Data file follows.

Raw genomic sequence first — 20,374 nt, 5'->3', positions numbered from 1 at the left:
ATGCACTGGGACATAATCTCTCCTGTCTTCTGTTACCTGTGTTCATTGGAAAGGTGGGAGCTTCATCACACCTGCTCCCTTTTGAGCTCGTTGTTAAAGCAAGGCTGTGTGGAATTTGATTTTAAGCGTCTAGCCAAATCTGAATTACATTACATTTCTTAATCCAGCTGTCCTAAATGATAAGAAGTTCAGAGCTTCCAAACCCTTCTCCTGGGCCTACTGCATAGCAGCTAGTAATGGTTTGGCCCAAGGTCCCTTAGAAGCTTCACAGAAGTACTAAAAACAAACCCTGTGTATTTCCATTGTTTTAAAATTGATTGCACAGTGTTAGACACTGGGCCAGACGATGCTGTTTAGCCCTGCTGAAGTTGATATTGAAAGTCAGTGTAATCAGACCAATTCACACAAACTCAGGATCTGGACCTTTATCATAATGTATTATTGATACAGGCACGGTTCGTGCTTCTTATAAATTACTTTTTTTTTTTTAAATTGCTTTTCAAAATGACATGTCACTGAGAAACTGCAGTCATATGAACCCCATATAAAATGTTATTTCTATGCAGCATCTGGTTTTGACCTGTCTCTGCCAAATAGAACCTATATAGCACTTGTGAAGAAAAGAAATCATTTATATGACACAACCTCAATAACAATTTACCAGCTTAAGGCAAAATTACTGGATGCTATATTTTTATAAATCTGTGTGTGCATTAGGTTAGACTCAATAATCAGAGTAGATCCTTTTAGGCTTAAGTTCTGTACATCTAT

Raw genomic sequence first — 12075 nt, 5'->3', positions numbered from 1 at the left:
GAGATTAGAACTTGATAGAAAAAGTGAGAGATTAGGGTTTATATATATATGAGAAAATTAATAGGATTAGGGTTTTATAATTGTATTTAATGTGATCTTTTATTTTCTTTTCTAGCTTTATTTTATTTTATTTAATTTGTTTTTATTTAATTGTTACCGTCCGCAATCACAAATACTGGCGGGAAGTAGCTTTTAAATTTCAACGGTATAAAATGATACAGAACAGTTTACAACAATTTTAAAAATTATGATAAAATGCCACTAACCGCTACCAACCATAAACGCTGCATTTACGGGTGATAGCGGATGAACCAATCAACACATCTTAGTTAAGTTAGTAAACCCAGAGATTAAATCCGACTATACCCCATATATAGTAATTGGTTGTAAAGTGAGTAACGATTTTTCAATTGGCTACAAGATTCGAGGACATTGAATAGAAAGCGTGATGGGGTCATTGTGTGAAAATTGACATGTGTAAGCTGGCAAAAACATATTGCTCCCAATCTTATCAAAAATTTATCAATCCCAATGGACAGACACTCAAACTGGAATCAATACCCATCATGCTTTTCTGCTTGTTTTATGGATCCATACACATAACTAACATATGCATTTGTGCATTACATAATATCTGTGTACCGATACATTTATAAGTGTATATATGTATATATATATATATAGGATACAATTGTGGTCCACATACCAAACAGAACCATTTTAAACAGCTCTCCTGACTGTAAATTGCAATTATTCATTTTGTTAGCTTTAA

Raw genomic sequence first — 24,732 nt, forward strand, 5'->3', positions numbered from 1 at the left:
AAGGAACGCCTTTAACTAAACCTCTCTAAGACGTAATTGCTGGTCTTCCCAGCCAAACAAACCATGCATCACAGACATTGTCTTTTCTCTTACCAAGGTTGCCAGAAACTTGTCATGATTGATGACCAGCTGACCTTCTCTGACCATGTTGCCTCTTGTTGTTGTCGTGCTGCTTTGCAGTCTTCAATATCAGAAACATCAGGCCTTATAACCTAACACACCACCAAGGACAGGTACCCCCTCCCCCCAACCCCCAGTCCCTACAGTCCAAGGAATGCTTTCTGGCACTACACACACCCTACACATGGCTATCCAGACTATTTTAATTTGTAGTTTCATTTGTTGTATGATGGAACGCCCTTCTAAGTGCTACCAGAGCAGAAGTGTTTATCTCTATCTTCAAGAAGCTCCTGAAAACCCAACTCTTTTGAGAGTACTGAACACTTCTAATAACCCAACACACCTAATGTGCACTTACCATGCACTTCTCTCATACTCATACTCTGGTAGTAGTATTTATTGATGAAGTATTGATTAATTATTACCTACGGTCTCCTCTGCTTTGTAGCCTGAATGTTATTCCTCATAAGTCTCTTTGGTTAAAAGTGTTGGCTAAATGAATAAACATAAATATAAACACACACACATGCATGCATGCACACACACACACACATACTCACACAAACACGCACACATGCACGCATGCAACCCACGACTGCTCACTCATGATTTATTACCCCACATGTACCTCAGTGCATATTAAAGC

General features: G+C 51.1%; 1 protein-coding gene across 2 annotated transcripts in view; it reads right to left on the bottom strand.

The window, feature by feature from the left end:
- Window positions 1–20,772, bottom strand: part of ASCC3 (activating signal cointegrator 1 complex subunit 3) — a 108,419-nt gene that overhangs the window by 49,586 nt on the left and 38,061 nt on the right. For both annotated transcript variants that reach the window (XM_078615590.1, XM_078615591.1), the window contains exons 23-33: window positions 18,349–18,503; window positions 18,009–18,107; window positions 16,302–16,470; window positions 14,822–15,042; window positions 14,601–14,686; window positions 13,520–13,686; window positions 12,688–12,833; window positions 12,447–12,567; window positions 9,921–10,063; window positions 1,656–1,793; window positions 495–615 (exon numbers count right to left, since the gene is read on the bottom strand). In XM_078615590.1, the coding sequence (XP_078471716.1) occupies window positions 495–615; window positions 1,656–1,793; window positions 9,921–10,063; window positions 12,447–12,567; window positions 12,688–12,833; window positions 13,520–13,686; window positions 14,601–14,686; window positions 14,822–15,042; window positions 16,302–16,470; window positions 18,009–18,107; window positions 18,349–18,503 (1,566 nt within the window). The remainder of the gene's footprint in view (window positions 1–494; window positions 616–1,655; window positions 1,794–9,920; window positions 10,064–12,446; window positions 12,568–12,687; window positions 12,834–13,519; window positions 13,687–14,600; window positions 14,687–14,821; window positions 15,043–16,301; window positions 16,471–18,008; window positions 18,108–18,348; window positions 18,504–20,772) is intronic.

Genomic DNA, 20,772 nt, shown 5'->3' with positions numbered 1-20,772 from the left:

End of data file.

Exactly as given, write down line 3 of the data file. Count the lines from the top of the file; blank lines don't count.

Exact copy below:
Raw genomic sequence first — 12075 nt, 5'->3', positions numbered from 1 at the left: